Express & Star

Black Country Living Museum researching 'oppressed' history of post-war gay community

The Black Country Living Museum is researching LGBTQ+ history in the region after the Second World War.

Auntie's, at The Fountain, in Walsall

Researchers at the Dudley museum are appealing for people in the LGBTQ+ community to share their experiences about their lives and the places they visited.

Despite homosexuality being illegal until 1967 there were clubs and pubs before then which were seen as safe spaces for the community. The museum wants more information about Auntie's Bar in Walsall and Flamingo's Bar in Wolverhampton.

Dr Simon Briercliffe, Researcher, BCLM, posted a blog about the LGBTQ+ community in the Black Country after the Second World War.

He said: "The struggle for equality for LGBTQ+ people was in its infancy in the 1960s, and homophobia was rife across society. This prejudice took many years to be tackled, and while many institutions have recently apologised for past bias and prejudice, LGBTQ+ people still encounter personal and systemic discrimination today.

"Despite all this, the Black Country was home to a queer community throughout the twentieth century: this blog focuses on some of the spaces where they could safely meet in the 1950s and 1960s, and draws on archival documents from the Albany Trust, and newspaper reports from local journalists."

Walsall had one of the Midlands first popular pubs for the gay community, The Fountain, Bott Lane, was run by landlady Alice Cronin, who was known as Auntie. She took over her father's pub in 1940 and ran it until 1969.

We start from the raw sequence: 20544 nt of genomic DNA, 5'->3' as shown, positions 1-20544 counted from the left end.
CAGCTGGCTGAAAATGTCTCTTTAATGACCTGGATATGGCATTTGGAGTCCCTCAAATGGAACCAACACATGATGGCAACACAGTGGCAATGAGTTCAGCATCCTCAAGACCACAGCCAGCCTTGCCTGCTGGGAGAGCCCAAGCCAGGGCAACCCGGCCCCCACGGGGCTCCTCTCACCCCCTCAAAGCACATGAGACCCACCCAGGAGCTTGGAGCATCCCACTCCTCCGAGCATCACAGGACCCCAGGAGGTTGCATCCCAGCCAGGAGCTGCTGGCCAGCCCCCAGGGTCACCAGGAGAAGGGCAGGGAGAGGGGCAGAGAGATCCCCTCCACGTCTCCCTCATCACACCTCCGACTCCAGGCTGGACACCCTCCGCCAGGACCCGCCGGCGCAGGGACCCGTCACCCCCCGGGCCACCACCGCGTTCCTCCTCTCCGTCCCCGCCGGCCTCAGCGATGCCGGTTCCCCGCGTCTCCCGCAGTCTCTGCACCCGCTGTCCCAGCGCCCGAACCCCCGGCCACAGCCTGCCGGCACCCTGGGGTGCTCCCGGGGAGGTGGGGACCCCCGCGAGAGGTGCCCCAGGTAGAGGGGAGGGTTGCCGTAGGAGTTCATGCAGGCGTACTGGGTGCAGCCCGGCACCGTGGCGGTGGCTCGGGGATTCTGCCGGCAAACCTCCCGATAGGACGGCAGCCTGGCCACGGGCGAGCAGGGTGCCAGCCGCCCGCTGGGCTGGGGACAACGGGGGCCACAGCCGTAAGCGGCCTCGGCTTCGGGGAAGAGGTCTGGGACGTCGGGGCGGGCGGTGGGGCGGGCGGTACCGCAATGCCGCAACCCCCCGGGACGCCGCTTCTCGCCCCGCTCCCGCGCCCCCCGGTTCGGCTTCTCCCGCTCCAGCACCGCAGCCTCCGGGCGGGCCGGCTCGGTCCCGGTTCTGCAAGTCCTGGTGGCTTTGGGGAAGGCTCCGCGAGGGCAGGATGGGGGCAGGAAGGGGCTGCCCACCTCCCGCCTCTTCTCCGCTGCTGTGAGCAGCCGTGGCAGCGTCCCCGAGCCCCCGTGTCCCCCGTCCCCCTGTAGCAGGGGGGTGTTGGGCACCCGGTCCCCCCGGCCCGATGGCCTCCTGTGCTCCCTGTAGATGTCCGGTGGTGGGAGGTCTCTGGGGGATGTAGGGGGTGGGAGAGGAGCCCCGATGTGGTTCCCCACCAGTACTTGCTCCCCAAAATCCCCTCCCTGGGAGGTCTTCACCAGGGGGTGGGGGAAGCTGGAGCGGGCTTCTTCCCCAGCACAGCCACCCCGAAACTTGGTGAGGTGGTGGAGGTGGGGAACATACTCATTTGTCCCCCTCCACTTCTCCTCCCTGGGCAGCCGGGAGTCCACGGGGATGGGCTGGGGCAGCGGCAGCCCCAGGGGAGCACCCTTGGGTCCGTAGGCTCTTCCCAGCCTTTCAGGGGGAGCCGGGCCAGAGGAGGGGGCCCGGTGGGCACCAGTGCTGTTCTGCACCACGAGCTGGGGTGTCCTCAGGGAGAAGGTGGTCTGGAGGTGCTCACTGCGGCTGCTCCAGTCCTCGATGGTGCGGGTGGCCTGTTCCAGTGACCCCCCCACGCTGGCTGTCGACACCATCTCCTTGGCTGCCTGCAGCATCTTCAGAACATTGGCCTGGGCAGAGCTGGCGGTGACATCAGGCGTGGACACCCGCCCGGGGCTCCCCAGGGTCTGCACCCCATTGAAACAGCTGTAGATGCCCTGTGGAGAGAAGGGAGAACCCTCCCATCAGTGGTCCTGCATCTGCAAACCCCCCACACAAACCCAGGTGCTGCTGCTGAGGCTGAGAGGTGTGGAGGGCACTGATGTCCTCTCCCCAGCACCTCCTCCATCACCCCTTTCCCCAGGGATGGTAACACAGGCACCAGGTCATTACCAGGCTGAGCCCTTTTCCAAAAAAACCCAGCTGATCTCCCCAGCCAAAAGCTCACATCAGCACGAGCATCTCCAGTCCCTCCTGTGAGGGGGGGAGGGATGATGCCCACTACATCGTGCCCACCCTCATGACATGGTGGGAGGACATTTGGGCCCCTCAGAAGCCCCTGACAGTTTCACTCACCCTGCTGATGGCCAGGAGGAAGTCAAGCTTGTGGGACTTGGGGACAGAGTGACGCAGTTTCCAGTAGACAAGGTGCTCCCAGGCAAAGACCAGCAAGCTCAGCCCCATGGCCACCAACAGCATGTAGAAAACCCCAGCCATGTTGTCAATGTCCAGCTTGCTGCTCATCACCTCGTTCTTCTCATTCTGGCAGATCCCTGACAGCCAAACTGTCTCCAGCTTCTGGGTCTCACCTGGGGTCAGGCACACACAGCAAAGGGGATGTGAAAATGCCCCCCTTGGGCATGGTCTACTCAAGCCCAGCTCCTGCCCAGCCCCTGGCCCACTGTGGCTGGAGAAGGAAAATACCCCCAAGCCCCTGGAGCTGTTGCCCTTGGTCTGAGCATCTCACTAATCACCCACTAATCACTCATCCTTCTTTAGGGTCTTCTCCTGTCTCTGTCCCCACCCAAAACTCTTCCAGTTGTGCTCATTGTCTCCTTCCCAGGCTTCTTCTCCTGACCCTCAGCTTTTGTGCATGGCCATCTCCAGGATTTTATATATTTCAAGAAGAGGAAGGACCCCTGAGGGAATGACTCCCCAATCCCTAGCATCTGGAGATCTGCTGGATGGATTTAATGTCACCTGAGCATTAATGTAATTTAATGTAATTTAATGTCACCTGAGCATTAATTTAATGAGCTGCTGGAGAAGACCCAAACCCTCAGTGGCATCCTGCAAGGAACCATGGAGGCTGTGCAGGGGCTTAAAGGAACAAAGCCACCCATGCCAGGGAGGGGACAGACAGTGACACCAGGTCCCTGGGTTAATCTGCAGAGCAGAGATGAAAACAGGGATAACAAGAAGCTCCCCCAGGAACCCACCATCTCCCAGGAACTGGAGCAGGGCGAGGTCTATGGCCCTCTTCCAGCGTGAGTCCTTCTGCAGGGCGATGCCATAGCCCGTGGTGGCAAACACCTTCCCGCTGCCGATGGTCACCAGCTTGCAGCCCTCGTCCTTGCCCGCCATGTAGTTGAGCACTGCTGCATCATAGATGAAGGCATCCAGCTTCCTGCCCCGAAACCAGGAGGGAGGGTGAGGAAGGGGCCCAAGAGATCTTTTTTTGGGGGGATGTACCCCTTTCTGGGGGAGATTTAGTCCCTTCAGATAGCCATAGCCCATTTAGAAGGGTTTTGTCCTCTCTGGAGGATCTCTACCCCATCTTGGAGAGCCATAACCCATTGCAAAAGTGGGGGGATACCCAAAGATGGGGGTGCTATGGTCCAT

Dr Briercliffe said: "From 1940, Auntie’s became a safe space for gay men and women to meet. Visitors came from all over the region, particularly using the Midland Red bus service, which specialised in routes crossing between local transport jurisdictions, bringing visitors from Birmingham and beyond.

"Auntie’s remained an unfussy, quiet Black Country pub, but many of the customers were gay men or “lesbians dressed in suits” and remember it as a “real fun place.” Typically, personal details were kept to a minimum and regulars were only known by first name or nickname."

George Smith opened The Flamingo Club, Cross Street North, Wolverhampton, in 1965 and it really took off after the 1967 Sexual Offences Act which decriminalised homosexuality.

In January 1968, the Express & Star interviewed John Holland about a new organisation he had just co-founded in the town with his lesbian colleague Liz Cooke: the Male and Female Homosexual Association of Britain, or MANDFHAB. The 19-year-old Holland celebrated the passing of the 1967 Act, he said: “There was a time when you never dared admit you were homosexual, Now we need not be so ashamed.”

He also recognised that prejudice across society still alienated gay people and caused intense loneliness, but for Holland this was alleviated in Wolverhampton by the presence of the Flamingo, which he called the best social club in Europe with 550 members drawn from all over the country.”

However, the publicity around the article may have prompted the police to raid the Flamingo on April 12, 1968. Police reported “about 250 people there, including five women. Men were dancing with men and behaving with excessive familiarity. Some men were dressed as women.” George Smith was fined £500 (nearly £10,000 in today’s money) for keeping a disorderly house.

If you have any memories of the Flamingo or Auntie's contact or ring 0121 521 5600.